Producers and users of virtual spaces are heading toward difficult times. These could be made worse through increased regulatory intervention by various countries. I suggest that it is in the best interest of users, produces and nation states alike that those online service providers that use virtual items and currency form self-regulatory body. I suggest further that sport provides a ready-made governance model that the online industry should adapt and adopt.
I thus propose the formation of an: Online Dispute Arbitration Board (ODAB)*
*An academic treatment of this was first presented at The Game Behind the Game by myself and Dr Melissa deZwart.
1 The Problem
Individuals are investing time and money into virtual items but when things go wrong they are seemingly left with no rights and nowhere to turn other than the law. That is there are a number of circumstances where individuals lose access to virtual items or currency in a way they feel is unjust.
Courts and statue are increasingly recognising this position unjust and are finding in favour or users.
This has created a difficult situation where virtual items have a heterogeneous set of rights, which differ widely from jurisdiction to jurisdiction, associated with them. What’s more as the industry grows; cases become larger and more frequent; and, more property like attributes are associated with virtual items - heavy handed regulation that looks very much like real property and / or currency regulation will appear more attractive to lawmakers. This is especially the case as virtual itmes are no long restricted to MMO's or other online games.
Such regulation is likely to have a chilling effect on the industry especially innovation and thus will reduce the choices open to consumers. That is if the regulation is not written such that it inadvertently decimates one corner of the industry that fell outside of the model that law makes had in mind at the time of drafting.
Thus what is required is a system that can provide justice to the individual while not requiring a potentially problematic and inconsistent statutory definition of virtual items – a seemingly intractable problem.
2 The Solution
2.1 Sports regulation
The way to square the virtual item circle can be found in the regulation of sports.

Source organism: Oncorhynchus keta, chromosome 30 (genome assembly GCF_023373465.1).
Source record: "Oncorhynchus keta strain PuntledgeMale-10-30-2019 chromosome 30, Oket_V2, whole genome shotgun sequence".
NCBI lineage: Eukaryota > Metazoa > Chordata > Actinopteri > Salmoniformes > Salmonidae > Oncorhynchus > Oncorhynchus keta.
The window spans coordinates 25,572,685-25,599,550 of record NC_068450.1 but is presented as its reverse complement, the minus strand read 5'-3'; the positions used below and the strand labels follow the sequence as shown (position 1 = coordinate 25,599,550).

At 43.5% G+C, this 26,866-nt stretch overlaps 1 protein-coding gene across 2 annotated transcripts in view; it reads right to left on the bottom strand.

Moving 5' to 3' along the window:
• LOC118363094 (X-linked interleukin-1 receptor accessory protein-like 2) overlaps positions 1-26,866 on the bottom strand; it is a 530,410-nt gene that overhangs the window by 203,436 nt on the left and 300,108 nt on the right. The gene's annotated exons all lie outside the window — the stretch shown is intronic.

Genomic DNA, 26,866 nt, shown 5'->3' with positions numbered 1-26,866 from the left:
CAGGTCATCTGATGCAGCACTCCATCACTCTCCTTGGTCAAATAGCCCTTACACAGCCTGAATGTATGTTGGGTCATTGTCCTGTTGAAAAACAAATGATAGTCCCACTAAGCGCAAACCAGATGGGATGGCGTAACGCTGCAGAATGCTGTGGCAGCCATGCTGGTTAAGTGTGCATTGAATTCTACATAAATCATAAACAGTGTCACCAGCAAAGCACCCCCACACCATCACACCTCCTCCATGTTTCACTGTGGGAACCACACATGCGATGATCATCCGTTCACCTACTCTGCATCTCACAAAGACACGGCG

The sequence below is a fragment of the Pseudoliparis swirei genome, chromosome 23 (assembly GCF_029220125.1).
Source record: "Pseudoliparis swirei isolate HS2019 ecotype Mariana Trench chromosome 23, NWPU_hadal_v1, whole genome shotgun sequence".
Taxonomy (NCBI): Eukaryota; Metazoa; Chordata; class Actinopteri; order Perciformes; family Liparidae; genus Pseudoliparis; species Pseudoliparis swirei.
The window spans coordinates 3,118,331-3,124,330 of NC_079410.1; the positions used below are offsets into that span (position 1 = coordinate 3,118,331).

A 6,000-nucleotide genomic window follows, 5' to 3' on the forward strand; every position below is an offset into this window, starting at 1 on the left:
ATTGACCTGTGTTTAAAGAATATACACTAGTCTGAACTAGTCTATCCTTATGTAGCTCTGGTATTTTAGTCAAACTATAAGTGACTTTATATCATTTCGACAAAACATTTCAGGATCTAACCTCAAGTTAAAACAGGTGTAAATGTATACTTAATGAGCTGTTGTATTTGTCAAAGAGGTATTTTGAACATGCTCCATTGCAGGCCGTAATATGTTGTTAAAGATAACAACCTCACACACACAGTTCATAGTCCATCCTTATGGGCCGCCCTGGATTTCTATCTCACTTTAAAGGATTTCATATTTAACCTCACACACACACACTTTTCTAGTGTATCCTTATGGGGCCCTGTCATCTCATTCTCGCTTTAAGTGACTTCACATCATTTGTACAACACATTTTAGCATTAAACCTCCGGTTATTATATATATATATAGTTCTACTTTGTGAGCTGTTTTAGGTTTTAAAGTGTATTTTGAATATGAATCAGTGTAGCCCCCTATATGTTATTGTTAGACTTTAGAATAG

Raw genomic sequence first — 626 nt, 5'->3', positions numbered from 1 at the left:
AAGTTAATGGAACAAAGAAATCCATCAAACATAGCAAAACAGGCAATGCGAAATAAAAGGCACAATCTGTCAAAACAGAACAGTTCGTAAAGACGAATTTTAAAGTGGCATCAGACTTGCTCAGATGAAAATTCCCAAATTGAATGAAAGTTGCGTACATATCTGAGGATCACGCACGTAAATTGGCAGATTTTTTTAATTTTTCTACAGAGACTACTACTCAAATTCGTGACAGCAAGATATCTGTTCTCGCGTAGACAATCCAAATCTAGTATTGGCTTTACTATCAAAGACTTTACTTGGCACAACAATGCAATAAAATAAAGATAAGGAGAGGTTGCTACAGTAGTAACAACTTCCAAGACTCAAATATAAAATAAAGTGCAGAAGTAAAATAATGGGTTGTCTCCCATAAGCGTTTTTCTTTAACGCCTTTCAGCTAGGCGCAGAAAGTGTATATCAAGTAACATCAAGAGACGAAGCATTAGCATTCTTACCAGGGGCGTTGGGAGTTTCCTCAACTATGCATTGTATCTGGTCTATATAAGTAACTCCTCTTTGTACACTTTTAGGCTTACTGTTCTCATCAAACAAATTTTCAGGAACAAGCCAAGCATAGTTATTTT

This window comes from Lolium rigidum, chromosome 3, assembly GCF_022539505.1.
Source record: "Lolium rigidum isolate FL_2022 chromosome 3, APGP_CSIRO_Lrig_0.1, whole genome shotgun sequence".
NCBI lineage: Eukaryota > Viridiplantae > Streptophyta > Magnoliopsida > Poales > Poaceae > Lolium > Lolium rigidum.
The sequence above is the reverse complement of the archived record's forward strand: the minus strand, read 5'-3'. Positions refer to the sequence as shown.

There is something odd at the heart of many sports. However this oddness is so normal that we often forget that it is there. That is, in many sports people regularly do things that would be illegal in any other circumstance. In contact sports, say boxing, people hit each other with intent to hurt. In some cases people die through these encounters; however, just so long as the rules have been followed no one is arrested. Indeed the very thought of walking onto a sports field and arresting everyone for assault is ridiculous.
What sports law and sports governance do is provide a highly sophisticated normative influence on the conduct of sports and sports people. Governance is layered – there tends to be: in-game governance by officials, sometimes with replay facilities, club / league governance, national governing bodies, international sports federations and the international court of sport. The officials tend to ask ‘was act X within the rules’, layers above this tend to decide questions such as ‘was act X so outside the rules that other action is needed’ and ‘in judging act X where the rules applied properly’.
What’s more these structures do not preclude either the intervention of statutory bodies or appeal to such bodies. Hence if one player strikes another player the following layers might apply:
Official: Was it within the rules > no action
Official: Was it outside the rules and impacted play > in game sanction
Team / League: Was it far outside the rules > fine / suspension
Statue: Was it outside what could be reasonable expected / reasonable consented > criminal offence
Similarly if a player disagrees with a decision they may take it through the governances system on the basis the rules were miss-applied, similarly the may (and do) take legal action on grounds such as breach of contract – where a sporting body is seen as having a contractual duty to apply its own rules.